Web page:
During a three-day visit to Berlin this week, Turkish Prime Minister Recep Tayyip Erdogan made a confident impression, swaggering through the German capital to open an enormous new Turkish embassy and hold talks with Chancellor Angela Merkel.
The two leaders made the standard statements about deepening relations between their countries, with nods to Germany's large Turkish diaspora of some 3 million. But inevitably, the long-suffering topic of Turkey's accession to the European Union came up, and Erdogan went so far as to set an ultimatum on the issue.
Negotiations have been stalled for years over Turkey's human rights record, its conflict with neighboring Cyprus, an EU member, and doubts from key members Germany and France. But on Tuesday, Erdogan warned that if Turkey isn't admitted by the country's 100th anniversary in 2023, then the EU would lose its chance to have a prosperous and desirable member. He has also set this date as a goal for turning Turkey into an international economic and political power.
Chancellor Angela Merkel addressed the tensions over the issue by ensuring that the EU is an "honest negotiating partner," and that "negotiations will go on regardless of the questions we still need to clarify." The latter statement was a reference to a recent European Commission progress report on Turkey's failures to make democratic reforms and take other steps toward accession to the 27-member bloc since talks began in 2005.
Nevertheless, Merkel's conservatives would prefer that the Muslim country remain in a "privileged partnership" rather than becoming a full member. But with a booming economy and increasing influence in the Middle East, Erdogan feels the country deserves more attention.
In an effort to highlight what Turkey has to offer, the prime minister took the opportunity in Berlin to lecture the EU on its currency crisis, urging officials on Tuesday night to come up with solutions as soon as possible, and suggesting that his demographically young nation with strong economic growth would ease the burden as an EU member.
It's a suggestion that German commentators on Thursday say is "absurd." Europe has far greater worries than Turkey right now, they say, and Turkey seems to have lost interest anyway.
Conservative daily Die Welt writes:
"For a Europe in severe crisis, the question of Turkish accession is of minor importance, particularly after recognizing the painful error of integrating other marginal countries. The EU is a community of values, not an educational institution. Turkey may be experiencing an economic boom, but it is not a democratically secure country. Erdogan himself called 2023, when the Republic of Turkey celebrates it's 100th anniversary, the final deadline. But accession is not a gift."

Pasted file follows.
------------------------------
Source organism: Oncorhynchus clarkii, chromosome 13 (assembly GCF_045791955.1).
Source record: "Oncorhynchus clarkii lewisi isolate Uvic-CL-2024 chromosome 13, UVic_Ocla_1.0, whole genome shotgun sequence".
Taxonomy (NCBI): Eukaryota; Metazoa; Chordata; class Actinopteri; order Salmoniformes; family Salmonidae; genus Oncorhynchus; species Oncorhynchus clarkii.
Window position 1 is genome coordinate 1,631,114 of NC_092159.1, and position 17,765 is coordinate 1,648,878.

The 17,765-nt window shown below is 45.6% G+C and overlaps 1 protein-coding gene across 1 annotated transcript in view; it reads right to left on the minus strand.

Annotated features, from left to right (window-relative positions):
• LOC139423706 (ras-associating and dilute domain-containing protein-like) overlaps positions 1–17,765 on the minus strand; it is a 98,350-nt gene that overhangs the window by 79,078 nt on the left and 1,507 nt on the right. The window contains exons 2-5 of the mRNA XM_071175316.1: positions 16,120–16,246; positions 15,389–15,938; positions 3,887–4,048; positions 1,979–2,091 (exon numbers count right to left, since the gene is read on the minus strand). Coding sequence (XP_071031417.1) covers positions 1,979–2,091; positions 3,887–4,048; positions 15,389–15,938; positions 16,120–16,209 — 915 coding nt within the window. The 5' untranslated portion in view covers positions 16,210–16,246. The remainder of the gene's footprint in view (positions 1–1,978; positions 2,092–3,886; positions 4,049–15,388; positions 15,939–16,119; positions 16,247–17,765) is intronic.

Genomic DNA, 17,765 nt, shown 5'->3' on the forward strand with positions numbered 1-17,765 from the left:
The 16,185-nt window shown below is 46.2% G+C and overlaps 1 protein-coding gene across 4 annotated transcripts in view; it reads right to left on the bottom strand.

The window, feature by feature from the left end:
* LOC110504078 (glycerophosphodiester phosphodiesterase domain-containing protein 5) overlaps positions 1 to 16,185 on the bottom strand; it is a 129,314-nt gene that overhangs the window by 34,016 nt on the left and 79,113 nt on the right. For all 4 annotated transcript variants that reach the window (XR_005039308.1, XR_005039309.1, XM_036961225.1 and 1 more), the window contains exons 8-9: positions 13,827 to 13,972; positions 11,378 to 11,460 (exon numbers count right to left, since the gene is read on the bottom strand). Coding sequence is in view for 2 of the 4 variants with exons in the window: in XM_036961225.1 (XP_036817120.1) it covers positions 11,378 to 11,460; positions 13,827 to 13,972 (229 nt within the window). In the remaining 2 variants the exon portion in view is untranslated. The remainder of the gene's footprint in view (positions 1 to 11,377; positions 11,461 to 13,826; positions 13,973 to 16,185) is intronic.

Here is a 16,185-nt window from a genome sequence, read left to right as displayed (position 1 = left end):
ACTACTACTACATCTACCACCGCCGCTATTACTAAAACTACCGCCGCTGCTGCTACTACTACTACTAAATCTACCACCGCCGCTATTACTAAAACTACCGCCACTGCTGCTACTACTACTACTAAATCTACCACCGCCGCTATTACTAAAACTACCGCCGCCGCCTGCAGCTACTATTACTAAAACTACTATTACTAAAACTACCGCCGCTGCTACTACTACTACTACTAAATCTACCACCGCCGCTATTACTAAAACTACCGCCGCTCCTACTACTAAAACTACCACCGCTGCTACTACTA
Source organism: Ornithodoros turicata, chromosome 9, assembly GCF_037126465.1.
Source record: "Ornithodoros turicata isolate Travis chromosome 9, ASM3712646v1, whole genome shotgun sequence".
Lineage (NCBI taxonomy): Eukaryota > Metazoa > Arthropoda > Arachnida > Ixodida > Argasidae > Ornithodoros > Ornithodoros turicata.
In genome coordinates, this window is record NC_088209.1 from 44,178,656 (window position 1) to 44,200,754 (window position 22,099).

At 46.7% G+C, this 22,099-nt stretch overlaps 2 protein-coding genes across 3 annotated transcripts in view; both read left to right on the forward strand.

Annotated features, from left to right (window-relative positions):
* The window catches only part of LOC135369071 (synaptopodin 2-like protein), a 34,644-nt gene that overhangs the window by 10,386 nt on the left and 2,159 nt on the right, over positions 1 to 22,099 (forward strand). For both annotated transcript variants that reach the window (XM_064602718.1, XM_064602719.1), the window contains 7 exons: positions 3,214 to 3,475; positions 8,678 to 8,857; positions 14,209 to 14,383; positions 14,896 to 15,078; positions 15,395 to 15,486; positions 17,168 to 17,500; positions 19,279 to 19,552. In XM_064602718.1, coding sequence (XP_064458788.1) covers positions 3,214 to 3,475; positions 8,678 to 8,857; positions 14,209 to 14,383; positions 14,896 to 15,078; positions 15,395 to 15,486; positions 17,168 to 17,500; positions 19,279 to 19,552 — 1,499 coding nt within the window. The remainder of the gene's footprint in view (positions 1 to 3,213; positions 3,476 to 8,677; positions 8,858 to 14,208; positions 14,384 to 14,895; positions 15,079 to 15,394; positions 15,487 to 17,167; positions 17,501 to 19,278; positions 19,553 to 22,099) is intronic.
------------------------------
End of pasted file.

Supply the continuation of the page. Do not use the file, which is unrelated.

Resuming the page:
Conservative Frankfurter Allgemeine Zeitung writes:
"Turkey is a country in which so-called traditional values -- marriage, family, country -- are still important to many people."
"In Europe, it is primarily liberal and left-wing politicians who are working vigorously for the inclusion of Turkey into the EU. But the country's accession would certainly not make Europe more 'left' or 'liberal.' On the contrary, it would not only be more Islamic but also more conservative. The majority of the Turkish representatives elected to the European Parliament would certainly have no great sympathy for the alternative lifestyles that Europe has committed to protecting."
"But the notion of a European Parliament with Turkish members still requires a lot of imagination, though Erdogan used his appearance in Berlin to make a rhetorical slam against the alleged shortsightedness of the Europeans, who still refuse the great Turks entry to their club. But in his own country, the issue of accession has hardly played a role for some time. Membership in the EU was once a cardinal foreign policy objective of his conservative Justice and Development Party (AKP), but that's over. The current vision is to retain power until 2023. In foreign affairs, Turkey intends to establish itself as a regional power, and is learning about the difficulties associated with this thanks to the war going on at its backdoor in Syria."